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Jul 23, 2008

How to Build a Low Cost WiFi Antenna

             Want to connect to distant WiFi access points (AP)? Build a directional WiFi antenna using off-the-shelf parts, no new software, and without opening your computer case. Major signal boost for about $US30

Get a USB Wireless LAN adapter "dongle". This is a small device, about the size of your thumb, that provides WiFi capability to computers without a wireless card. You will need this even if your computer has integrated wireless. For best compatibility, get one that includes the 802.11b and 802.11g standard. Check www.froogle.com or www.pricewatch.com for good prices- simple ones (quite effective close in) cost around US$15-20. Note that the shape is important - you want a small thumb-shaped device. However larger "squashed mouse" models ( ~ US$50-60)are often more sensitive & powerful,& although they may be harder to mount,usually work much better in more demanding setups.
Get a USB passive extension cable ($5). You want a Type A (male)to Type A (female)cable (~US$3-5).



This will connect the dongle to your computer's USB port. Because the antenna is directional, you'll need to position it (perhaps near a window) where it can have a pretty good line of sight view of the distant AP. So buy enough cable to get it there. You can link multiple extension cables together to a limit of 5m(15'),but active USB extenders (~US$10) allow further cable runs-which may even allow elevated outdoor antenna placement.
Get a mesh-covered dish. The easiest to use is an Asian "scoop" cooking utensil (shaped like a wok, but mesh) used to fry things - it's the perfect shape and conveniently comes with a long wooden handle! Other options include sieves,steamers,pot lids and lamp shades -as long as they are dish-shaped and metal. Any parabolic piece of metal mesh will work - bigger means a better signal, but harder to carry around. Larger options include discarded DirectTV dishes or mesh covered umbrellas, and although these should give more signal boost, mounting difficulties & wind resistance tend to make about 300mm (12") diameter the most practical.Flexible stalk desk lamps allow these to be neatly mounted & positioned.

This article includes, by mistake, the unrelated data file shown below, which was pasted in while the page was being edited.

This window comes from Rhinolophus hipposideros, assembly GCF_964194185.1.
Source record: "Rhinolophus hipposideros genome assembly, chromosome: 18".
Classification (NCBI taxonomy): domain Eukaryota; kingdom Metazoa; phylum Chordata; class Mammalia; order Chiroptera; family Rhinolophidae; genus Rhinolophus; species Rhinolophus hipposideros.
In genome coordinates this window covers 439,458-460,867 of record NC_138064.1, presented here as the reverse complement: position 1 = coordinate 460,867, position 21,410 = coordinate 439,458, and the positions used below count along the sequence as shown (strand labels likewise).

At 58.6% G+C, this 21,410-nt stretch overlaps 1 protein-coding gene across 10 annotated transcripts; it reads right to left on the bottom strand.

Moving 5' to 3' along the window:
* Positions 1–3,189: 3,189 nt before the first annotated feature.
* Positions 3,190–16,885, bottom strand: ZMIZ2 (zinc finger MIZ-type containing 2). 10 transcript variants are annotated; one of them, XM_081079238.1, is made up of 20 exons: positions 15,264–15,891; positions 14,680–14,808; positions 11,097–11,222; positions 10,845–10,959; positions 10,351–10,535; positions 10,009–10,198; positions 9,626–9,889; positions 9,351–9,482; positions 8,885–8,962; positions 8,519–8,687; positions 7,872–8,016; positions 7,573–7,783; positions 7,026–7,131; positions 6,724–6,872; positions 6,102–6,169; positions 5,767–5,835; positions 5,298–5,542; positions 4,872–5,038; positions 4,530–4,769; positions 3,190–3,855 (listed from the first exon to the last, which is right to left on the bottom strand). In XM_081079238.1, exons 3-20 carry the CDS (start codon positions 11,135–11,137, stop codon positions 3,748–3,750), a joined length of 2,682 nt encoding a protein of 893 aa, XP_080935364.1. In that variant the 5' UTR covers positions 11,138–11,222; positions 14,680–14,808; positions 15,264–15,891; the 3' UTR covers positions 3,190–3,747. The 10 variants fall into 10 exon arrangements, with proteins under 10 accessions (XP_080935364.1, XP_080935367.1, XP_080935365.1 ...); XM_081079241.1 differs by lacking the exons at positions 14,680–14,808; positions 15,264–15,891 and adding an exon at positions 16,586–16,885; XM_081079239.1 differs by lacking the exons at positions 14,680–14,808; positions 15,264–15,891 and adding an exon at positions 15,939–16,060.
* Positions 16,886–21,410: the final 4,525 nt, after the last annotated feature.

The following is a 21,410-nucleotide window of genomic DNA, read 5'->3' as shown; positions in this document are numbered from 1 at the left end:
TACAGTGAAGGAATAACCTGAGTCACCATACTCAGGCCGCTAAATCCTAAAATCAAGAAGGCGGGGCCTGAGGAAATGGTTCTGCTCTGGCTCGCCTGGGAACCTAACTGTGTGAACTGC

Assemble the system by putting the WiFi dongle & cable in the dish with twist-ties,tape or hot melt glue. You want the dongle at the focal point "hot spot" apex of the dish - radio signals come in and bounce toward the center, a few fingers above the surface of the dish.



The best dongle location spot can be found by simple experiment,with aluminium foil reflection of sunshine particularly straightforward. You may need a short support stick to get the dongle off the surface of the dish into this position. Alternative support methods use string tied across the face of the dish like a spider web,hollowed out plastic garden hose fittings or even chop sticks!
Plug the WiFi dongle into your computer with the USB cable, and set that as your WiFi card using your network settings.
Aim your dish at the remote WiFi antenna you want to communicate with. Your WiFi is now quite directional, so getting the aim right is important- normally point the dish towards the remote antenna, although stray reflections from buildings etc may sometimes give good signals from unexpected directions.
Once you are connected, tune your dish by adjusting the position of the dongle while watching the signal meter on your computer. A program like NetStumbler can greatly help by giving you graphical readouts of signal strengths. Compared with inbuilt WiFi adapters,which are usually down at desk level (& screened by metal walls,partitions,vegetation or your body), even a simple elevated "wokfi" setup like this can boost signals and extend ranges enormously!

There are many popular ways to enhance WiFi reception. Most methods involve collecting the microwave radio frequency (RF) signal and getting that into the computer WLAN card. Since RF is very weak, this may be fraught with complications involving tiny wires & accurate measurements plus costly lossy coax cable & connectors. Our USB based approach puts the powered RF receiver (the dongle) smack into the dish "sweet spot",& thus avoids that whole costly mess! A wide mouthed plastic baby's bottle can make a convenient weather proof container for outdoor setups, but keep it out of the hot sun or your dongle may get "cooked".
This approach is suitable for other microwave radio technologies with a dongle adapter - Bluetooth & ZigBee especially- but won't work for infrared (or memory sticks!)

Many countries do not have WiFi antenna restrictions, but in the USA the FCC and other regulatory bodies may frown on building your own radio devices.

        Thus, this advice is intended only for science fairs, and perhaps not actual use.

* USB Wifi Dongle
* USB extension cable (A to A, Male to Female).
* Dish-shaped metal cookware- experiment!
* Twist-ties,tape or hot melt glue etc.
* A short stick support,or plastic garden hose fitting.
* Signal auditing program on your PC (NetStumbler ?)

1 comments:

Anonymous said...

One suggestion: Separate your paragraphs.

And tell the princes I said hello to them!

July 23, 2008 at 6:36 PM